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Renewed calls to revise first-home stamp duty concession threshold

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Renewed calls to revise first-home stamp duty concession threshold

Queensland reportedly has the lowest home-ownership levels in the country, and the REIQ is advocating for the state government to remedy that.

With home ownership levels steadily on the decline in Queensland, the REIQ is calling for an overdue revision and uplift to the stamp duty concession threshold rates for first home buyers. As it currently stands, Queenslanders can buy their first home and pay no stamp duty provided the property is under $500,000.

REIQ CEO Antonia Mercorella says the peak body is advocating for the concessional threshold for first home buyers to be increased to at least $750,000 to reflect current property prices.

“The average cost of an entry-level property has rapidly outpaced the current threshold of the first home buyer’s concession being $500,000 and has not been reviewed since 2008,” Ms Mercorella says.

“Comparing the threshold to the annual median house price for Greater Brisbane of $760,500, and for Brisbane LGA of $1 million, it raises the question of the effectiveness of a first home buyer stamp duty concession when the ability to utilise it is severely limited.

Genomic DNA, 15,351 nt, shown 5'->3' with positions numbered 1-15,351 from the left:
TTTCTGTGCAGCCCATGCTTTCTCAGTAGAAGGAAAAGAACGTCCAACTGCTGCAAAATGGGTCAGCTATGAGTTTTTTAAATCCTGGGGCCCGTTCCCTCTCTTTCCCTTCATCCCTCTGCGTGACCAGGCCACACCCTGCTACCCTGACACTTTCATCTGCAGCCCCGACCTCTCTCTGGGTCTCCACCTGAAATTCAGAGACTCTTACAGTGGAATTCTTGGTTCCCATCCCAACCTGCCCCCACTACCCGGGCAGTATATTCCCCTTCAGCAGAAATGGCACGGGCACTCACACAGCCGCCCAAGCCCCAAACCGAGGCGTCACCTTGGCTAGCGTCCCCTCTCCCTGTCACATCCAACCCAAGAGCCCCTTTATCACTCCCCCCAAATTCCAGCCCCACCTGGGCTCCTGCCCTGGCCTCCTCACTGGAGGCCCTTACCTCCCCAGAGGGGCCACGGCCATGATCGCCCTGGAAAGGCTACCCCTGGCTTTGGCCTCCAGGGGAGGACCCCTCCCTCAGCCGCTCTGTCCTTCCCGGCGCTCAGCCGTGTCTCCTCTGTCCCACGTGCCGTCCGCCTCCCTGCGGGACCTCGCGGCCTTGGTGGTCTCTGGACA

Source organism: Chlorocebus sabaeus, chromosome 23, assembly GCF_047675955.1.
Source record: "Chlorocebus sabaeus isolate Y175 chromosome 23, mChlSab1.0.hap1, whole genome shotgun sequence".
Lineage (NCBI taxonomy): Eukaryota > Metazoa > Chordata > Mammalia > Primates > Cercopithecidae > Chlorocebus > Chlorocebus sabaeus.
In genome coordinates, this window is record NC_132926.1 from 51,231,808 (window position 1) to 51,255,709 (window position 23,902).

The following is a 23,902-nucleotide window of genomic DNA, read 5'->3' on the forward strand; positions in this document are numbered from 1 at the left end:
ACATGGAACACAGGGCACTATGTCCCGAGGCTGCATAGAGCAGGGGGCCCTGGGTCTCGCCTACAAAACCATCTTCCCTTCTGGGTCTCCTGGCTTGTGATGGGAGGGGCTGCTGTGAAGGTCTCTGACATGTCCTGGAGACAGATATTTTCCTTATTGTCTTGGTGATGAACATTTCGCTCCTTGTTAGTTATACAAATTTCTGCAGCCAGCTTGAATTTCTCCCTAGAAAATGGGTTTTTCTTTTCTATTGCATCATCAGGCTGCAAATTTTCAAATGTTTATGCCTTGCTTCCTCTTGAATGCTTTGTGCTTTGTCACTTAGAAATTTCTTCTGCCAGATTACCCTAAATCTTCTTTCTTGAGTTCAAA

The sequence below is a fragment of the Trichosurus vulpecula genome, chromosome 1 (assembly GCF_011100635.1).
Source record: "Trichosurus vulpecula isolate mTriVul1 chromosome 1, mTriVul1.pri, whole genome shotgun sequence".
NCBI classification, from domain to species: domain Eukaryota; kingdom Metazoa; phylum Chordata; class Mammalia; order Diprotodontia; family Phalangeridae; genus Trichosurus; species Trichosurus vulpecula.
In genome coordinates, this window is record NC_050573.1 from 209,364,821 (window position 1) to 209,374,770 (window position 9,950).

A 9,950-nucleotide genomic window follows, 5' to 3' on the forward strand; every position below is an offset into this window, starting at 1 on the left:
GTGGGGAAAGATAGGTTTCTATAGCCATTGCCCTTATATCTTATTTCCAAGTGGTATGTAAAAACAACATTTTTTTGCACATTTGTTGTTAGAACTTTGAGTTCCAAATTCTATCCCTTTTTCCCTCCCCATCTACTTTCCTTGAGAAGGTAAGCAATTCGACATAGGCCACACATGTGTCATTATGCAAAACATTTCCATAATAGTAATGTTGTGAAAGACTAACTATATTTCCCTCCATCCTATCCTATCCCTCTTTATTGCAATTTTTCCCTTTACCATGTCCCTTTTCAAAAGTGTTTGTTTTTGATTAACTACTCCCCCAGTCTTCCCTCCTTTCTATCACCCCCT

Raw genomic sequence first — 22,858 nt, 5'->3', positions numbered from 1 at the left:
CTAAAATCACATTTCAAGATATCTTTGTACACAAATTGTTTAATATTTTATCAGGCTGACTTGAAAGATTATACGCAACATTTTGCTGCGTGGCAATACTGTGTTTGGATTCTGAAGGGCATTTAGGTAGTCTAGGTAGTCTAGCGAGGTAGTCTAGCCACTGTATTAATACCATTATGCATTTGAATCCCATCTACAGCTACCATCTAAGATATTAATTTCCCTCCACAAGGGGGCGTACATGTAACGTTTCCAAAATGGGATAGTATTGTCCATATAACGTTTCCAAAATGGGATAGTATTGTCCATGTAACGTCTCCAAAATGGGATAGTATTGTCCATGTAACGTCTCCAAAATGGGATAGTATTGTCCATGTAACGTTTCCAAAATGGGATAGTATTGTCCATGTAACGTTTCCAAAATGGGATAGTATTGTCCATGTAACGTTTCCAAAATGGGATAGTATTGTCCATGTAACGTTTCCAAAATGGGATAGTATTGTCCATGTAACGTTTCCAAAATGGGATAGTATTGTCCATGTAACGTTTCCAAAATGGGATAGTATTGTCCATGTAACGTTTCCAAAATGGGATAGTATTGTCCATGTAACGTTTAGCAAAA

“While we are yet to see any appetite from the state government to tackle the inefficient and regressive tax that is stamp duty, a sensible interim measure would be to lift the concessional threshold for first home buyers to a figure of at least $750,000.

“With decade-low numbers of first home buyers accessing the concession, it would be a sensible starting point for the suite of stamp duty reforms that the REIQ have been strenuously advocating for over many years.”

Ms Mercorella says stamp duty is a key part of the housing affordability and accessibility issue.

“Stamp duty can add tens-of-thousands to the overall cost of buying a new home which stifles housing mobility,” Ms Mercorella says.

“It is an inherently lazy tax that rewards the state government coffers while punishing those starting their home-ownership journey. Over the past 10 years, we have seen stamp duty on property transfers nearly triple. However, there has been no commensurate investment in the provision of infrastructure for new housing or social housing.

“At an Estimates hearing in July 2021, the Treasurer previously ruled out reforming stamp duty in Queensland, arguing that it was affordable. But we think it’s time to review that decision as Queensland has the lowest levels of home ownership in the country.

“The Queensland government recently announced its intent to help more Queenslanders buy their first home, and one of the biggest obstacles to home ownership is stamp duty. So, reforming stamp duty would be a powerful move towards that goal.”

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